Caterpillar 3D prints replacement drill collets with a material cost of about $60?!

In this first of a three-part blog series on Caterpillar’s experience with Stratasys FDM Technology, we will take a look at how 3D printing helps the company avoid lengthy production delays when conventional tooling breaks down.

As the world’s leading manufacturer of construction and mining equipment, diesel and natural gas engines, industrial gas turbines and diesel-electric locomotives, Caterpillar has been an innovator in the use of FDM Technology to 3D print tools and other manufacturing aids to reduce cost and expedite production schedules.

The Cat® 3500 series engine.

During the production of the Caterpillar 3500-series engine, a drill collet used in a machining operation is sometimes damaged during tool changes. 

The lead time to obtain a replacement collet was four weeks and machining one in-house consumes three shifts over three working days.

While the cost to replace or machine a new collet is approximately $700 to $1000, the lost production time waiting for the replacement can actually cost significantly more.

3D printed drill collet produced with ABS-M30 material.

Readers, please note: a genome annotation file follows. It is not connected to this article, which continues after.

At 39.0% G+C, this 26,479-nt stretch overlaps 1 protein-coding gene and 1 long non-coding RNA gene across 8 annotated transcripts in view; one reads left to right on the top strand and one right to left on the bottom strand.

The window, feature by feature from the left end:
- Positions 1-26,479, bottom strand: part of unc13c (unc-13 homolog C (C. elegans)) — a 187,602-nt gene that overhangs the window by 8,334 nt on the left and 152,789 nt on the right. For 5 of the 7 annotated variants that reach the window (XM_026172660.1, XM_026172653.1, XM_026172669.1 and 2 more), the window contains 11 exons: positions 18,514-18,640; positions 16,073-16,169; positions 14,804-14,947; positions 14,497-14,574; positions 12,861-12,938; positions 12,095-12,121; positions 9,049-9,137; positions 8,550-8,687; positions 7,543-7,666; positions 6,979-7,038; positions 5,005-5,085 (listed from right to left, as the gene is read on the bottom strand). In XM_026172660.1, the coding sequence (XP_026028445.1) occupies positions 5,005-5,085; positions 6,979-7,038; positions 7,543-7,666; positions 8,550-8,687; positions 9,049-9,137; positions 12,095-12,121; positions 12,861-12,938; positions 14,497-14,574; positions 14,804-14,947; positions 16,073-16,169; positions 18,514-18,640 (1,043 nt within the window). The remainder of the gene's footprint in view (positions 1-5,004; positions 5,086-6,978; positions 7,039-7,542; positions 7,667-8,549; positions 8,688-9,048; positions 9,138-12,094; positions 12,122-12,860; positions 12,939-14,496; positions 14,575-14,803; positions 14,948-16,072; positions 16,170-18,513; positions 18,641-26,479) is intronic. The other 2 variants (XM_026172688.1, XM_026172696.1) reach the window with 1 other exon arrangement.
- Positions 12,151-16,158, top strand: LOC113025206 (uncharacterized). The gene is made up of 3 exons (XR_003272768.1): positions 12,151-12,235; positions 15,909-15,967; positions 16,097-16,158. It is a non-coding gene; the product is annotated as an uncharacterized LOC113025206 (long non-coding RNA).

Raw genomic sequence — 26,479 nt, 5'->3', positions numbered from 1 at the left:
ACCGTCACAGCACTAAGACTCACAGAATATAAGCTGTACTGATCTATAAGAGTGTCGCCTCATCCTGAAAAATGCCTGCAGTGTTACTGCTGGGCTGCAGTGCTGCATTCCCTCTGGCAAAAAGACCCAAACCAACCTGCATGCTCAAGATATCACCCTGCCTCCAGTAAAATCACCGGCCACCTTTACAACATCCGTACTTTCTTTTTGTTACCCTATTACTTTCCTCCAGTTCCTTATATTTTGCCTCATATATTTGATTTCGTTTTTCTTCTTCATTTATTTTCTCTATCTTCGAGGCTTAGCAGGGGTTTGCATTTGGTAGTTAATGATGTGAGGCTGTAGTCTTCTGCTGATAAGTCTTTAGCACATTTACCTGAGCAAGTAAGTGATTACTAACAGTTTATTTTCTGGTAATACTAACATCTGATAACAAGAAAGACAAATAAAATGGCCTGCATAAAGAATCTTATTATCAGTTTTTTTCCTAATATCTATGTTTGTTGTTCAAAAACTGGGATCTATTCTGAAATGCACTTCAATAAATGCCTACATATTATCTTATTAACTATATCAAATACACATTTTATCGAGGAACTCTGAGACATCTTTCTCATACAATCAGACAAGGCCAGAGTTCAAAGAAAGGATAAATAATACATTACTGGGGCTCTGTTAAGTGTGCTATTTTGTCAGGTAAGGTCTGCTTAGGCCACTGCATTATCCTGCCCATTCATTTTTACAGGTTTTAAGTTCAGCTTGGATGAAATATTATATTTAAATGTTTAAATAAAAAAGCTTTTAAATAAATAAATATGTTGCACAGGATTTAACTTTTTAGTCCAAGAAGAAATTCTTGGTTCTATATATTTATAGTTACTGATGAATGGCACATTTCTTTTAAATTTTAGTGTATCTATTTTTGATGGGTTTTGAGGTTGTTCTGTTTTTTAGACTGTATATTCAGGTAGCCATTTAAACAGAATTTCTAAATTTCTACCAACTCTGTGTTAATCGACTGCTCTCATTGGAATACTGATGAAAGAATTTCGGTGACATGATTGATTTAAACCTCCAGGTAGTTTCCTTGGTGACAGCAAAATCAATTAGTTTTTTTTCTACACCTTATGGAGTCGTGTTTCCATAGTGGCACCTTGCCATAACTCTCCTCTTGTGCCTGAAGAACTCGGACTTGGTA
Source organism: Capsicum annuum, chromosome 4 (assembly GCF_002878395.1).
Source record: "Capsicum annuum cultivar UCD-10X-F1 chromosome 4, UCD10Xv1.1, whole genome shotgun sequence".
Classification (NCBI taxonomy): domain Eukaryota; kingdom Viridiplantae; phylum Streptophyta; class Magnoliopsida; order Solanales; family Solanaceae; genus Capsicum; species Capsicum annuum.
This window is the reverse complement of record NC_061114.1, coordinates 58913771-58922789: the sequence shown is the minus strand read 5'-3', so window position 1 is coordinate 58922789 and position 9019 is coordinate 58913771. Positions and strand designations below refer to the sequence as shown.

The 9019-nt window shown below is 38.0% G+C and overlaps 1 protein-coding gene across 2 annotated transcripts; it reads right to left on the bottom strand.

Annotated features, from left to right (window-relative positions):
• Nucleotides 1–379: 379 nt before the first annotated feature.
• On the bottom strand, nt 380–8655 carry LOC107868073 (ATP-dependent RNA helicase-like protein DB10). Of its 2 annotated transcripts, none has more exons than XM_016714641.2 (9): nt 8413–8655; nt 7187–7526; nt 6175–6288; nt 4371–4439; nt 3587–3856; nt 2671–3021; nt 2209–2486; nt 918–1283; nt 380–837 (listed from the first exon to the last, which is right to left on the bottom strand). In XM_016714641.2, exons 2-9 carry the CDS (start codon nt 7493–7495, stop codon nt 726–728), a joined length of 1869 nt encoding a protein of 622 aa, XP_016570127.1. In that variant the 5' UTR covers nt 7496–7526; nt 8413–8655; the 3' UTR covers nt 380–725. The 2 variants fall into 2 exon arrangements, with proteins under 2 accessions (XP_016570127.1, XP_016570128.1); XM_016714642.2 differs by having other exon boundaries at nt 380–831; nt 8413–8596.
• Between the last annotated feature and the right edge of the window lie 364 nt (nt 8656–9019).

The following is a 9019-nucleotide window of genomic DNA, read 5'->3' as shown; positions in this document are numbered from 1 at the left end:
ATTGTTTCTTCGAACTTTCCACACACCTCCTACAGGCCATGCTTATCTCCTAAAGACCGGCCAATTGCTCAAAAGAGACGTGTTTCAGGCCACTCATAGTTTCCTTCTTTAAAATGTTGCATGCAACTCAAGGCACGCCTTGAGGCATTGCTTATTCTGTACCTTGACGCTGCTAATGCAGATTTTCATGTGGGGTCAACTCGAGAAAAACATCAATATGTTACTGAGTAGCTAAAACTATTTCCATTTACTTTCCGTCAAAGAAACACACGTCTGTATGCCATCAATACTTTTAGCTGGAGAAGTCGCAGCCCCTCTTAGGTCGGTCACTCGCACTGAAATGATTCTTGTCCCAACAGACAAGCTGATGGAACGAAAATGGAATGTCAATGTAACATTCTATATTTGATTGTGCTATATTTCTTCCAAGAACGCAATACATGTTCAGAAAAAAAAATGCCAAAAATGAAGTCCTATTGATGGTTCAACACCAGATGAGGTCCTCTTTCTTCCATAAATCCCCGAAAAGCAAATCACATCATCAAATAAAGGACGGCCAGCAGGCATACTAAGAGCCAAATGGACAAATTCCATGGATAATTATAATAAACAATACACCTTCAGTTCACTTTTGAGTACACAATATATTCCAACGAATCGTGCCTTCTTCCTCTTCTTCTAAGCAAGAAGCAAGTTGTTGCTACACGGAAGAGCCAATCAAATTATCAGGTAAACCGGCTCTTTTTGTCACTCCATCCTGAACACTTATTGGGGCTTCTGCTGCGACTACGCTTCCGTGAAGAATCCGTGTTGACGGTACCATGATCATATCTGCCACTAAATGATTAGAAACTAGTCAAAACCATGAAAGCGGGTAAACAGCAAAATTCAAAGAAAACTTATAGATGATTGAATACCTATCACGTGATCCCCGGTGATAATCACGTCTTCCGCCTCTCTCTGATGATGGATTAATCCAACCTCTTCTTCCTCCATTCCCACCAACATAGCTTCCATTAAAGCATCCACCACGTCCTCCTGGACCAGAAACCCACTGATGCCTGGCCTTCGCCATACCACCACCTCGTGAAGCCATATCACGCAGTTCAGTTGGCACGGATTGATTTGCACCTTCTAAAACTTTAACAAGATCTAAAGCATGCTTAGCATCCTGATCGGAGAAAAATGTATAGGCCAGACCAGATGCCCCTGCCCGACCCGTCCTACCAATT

To minimize the delay and cost impact, Caterpillar engineers 3D printed replacement collets with ABS-M30 thermoplastic material using a Fortus 450mc 3D printer.

This solution bypasses traditional supply chain time constraints involved with ordering a replacement or machining one in-house, which ties up internal resources.

The 3D printed drill collet took four hours to produce with a material cost of about $60.

More telling however is the 83% lead-time savings over in-house machining and a 98% time savings compared to supplier-furnished replacements.

As a result, Caterpillar now keeps several spare 3D printed collets on-hand as quick replacements when they’re needed.

Stay tuned for the next post on how a 3D printed check fixture reduced repetitive rework on the Caterpillar production line.

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